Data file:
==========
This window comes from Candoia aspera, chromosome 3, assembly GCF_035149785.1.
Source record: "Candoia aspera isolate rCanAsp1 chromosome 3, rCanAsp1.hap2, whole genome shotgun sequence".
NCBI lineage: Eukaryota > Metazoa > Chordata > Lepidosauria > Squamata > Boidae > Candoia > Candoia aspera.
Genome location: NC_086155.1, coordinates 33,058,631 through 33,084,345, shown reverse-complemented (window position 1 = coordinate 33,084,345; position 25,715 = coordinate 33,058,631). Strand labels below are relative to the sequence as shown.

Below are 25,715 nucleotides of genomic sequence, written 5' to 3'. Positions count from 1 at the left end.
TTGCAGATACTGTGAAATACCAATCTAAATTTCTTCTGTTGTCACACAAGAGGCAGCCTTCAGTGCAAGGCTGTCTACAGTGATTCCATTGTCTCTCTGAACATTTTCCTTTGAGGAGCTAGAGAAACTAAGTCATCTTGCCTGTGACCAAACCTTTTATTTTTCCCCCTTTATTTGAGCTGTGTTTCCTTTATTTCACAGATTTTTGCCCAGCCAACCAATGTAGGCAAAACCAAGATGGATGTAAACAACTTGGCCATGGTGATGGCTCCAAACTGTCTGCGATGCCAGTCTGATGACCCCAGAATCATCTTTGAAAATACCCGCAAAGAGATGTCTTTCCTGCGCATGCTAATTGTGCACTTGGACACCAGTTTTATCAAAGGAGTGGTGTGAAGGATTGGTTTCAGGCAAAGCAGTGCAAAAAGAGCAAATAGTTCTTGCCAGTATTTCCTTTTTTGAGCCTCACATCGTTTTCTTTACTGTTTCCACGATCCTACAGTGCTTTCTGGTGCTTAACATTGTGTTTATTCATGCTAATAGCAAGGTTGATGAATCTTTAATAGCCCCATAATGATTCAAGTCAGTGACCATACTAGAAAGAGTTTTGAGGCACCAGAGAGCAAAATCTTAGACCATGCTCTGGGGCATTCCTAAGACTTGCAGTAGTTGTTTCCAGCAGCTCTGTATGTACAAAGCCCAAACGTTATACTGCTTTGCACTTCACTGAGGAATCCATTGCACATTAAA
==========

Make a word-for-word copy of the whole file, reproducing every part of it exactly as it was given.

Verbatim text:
This window comes from Candoia aspera, chromosome 3, assembly GCF_035149785.1.
Source record: "Candoia aspera isolate rCanAsp1 chromosome 3, rCanAsp1.hap2, whole genome shotgun sequence".
NCBI lineage: Eukaryota > Metazoa > Chordata > Lepidosauria > Squamata > Boidae > Candoia > Candoia aspera.
Genome location: NC_086155.1, coordinates 33,058,631 through 33,084,345, shown reverse-complemented (window position 1 = coordinate 33,084,345; position 25,715 = coordinate 33,058,631). Strand labels below are relative to the sequence as shown.

Below are 25,715 nucleotides of genomic sequence, written 5' to 3'. Positions count from 1 at the left end.
TTGCAGATACTGTGAAATACCAATCTAAATTTCTTCTGTTGTCACACAAGAGGCAGCCTTCAGTGCAAGGCTGTCTACAGTGATTCCATTGTCTCTCTGAACATTTTCCTTTGAGGAGCTAGAGAAACTAAGTCATCTTGCCTGTGACCAAACCTTTTATTTTTCCCCCTTTATTTGAGCTGTGTTTCCTTTATTTCACAGATTTTTGCCCAGCCAACCAATGTAGGCAAAACCAAGATGGATGTAAACAACTTGGCCATGGTGATGGCTCCAAACTGTCTGCGATGCCAGTCTGATGACCCCAGAATCATCTTTGAAAATACCCGCAAAGAGATGTCTTTCCTGCGCATGCTAATTGTGCACTTGGACACCAGTTTTATCAAAGGAGTGGTGTGAAGGATTGGTTTCAGGCAAAGCAGTGCAAAAAGAGCAAATAGTTCTTGCCAGTATTTCCTTTTTTGAGCCTCACATCGTTTTCTTTACTGTTTCCACGATCCTACAGTGCTTTCTGGTGCTTAACATTGTGTTTATTCATGCTAATAGCAAGGTTGATGAATCTTTAATAGCCCCATAATGATTCAAGTCAGTGACCATACTAGAAAGAGTTTTGAGGCACCAGAGAGCAAAATCTTAGACCATGCTCTGGGGCATTCCTAAGACTTGCAGTAGTTGTTTCCAGCAGCTCTGTATGTACAAAGCCCAAACGTTATACTGCTTTGCACTTCACTGAGGAATCCATTGCACATTAAA